One of the most compelling features of black soldier fly larvae and other insect species is their exceptionally high protein content. Black soldier fly larvae, for instance, can contain protein levels ranging from 40% to 60% or even higher. their last larval stage—the so-called prepupa has a high content of protein and fat, containing up to 47% crude protein and 35% ether extract on a dry matter basis (Marco et al. 2011) , making them a suitable feed ingredient for pigs, poultry, and also fish. BSF can convert 50% of the dry matter content of organic wastes into insect biomass rich in protein and fat content (42% and 35%, respectively) Sheppard et al. (1994). However, insect rearing farms should be operated under very controlled and healthy conditions. This protein content is not only substantial but also highly digestible and well-balanced in terms of essential amino acids, making it an ideal dietary component for broiler chickens to support their growth and health.

Black soldier fly larvae possess a remarkable capacity to convert organic waste materials into valuable nutrients. They are often dubbed “nature’s recyclers” because they can efficiently consume a wide range of organic matter, including agricultural residues, food scraps, and manure. This ability to up cycle organic waste not only reduces waste disposal problems but also transforms these materials into a valuable protein source. The cultivation of black soldier fly larvae and other insects is associated with minimal environmental impact, offering significant sustainability benefits. Insects require considerably less land, water, and feed compared to traditional protein sources like soybeans or fish. The environmental footprint of insect farming is substantially lower in terms of greenhouse gas emissions compared to conventional livestock farming practices.

Insect-based proteins offer biosecurity advantages for broiler chicken production. The high-temperature processing typically used in insect meal production ensures the elimination of pathogens, reducing the risk of disease transmission to poultry. Marco et al. (2015) have shown that Tenebrio molitor and Hermetia illucens meals are excellent sources of AME for broilers and a valuable source of digestible.

While black soldier fly larvae and other insect proteins hold significant promise, several challenges need to be addressed. These include optimizing production processes, ensuring consistent nutrient content, and scaling up insect farming operations to meet the demand of the poultry industry. Regulatory and safety considerations are also essential as insect-based proteins become more prevalent in animal feed.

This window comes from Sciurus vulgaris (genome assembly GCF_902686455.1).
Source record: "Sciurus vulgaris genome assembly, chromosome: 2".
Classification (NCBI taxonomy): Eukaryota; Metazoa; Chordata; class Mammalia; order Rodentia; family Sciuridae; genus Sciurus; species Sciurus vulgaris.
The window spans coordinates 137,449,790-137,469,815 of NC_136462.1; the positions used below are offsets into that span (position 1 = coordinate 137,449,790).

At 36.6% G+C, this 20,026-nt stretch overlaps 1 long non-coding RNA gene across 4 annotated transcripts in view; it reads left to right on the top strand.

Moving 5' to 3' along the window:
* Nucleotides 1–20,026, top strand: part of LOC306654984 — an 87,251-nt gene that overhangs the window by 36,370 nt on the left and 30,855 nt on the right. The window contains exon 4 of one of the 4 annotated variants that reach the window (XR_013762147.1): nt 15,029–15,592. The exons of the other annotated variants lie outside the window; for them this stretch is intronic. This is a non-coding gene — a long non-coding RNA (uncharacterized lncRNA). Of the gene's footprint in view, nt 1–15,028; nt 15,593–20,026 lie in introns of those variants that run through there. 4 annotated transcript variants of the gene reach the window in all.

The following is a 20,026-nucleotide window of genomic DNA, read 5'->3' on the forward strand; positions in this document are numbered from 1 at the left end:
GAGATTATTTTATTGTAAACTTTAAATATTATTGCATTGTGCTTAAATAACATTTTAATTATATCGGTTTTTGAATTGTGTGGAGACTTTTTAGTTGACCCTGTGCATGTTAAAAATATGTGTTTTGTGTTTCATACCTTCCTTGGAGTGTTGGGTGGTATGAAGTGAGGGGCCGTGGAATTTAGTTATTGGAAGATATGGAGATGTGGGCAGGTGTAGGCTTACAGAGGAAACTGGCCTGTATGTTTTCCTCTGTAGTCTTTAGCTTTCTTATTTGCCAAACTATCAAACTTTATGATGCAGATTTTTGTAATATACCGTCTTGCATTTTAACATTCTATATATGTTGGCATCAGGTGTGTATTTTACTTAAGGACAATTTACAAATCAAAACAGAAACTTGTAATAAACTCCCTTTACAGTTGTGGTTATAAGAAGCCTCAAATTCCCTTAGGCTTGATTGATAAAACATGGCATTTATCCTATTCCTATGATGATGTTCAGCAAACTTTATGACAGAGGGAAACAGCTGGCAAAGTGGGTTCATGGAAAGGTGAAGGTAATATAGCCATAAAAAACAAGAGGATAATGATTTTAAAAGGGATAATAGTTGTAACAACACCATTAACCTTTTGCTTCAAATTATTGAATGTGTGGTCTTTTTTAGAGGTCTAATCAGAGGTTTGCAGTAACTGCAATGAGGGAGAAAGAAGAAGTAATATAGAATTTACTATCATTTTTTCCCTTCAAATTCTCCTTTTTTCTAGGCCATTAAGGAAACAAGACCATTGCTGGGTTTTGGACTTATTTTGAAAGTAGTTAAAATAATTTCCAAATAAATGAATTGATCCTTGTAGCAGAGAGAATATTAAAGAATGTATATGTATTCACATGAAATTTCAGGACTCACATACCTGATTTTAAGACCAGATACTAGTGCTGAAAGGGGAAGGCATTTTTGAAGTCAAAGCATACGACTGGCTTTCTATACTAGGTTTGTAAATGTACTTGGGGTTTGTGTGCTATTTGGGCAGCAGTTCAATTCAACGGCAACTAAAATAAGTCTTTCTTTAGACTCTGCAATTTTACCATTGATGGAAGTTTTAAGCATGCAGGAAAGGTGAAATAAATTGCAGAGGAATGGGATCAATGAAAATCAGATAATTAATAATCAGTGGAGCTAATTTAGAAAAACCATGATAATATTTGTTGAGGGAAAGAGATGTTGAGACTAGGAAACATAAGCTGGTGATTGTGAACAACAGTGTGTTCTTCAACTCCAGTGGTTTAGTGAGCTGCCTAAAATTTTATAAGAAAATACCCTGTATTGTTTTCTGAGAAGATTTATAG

Challenges and Future Directions

While biomass holds great promise, challenges remain. Variability in biomass composition, nutrient digestibility, and the need for proper processing are among the issues to address. More research and investment are necessary to fine-tune biomass-based diets for broiler chickens and ensure their commercial viability.

In conclusion, biomass as a novel protein source for broiler chicken production presents a sustainable and environmentally responsible approach to meet the ever-increasing global demand for poultry products. By reducing reliance on traditional protein sources and fostering innovation in the poultry industry, biomass can play a pivotal role in creating a more sustainable and resilient food system for the future.


POULTRY PUNCH incorporated in 1984 and we are in poultry media since last 36 years and publish Poultry punch – English Monthly Magazine. Mr Balwant Singh Rana prior to laying the foundation of Poultry Punch magazine was still involved with renowned Indian poultry companies and It was there that he had the vision of doing something exceptional for the Indian poultry industry and then he stepped into the poultry media.

Related Articles

Leave a Reply

Your email address will not be published. Required fields are marked *

Back to top button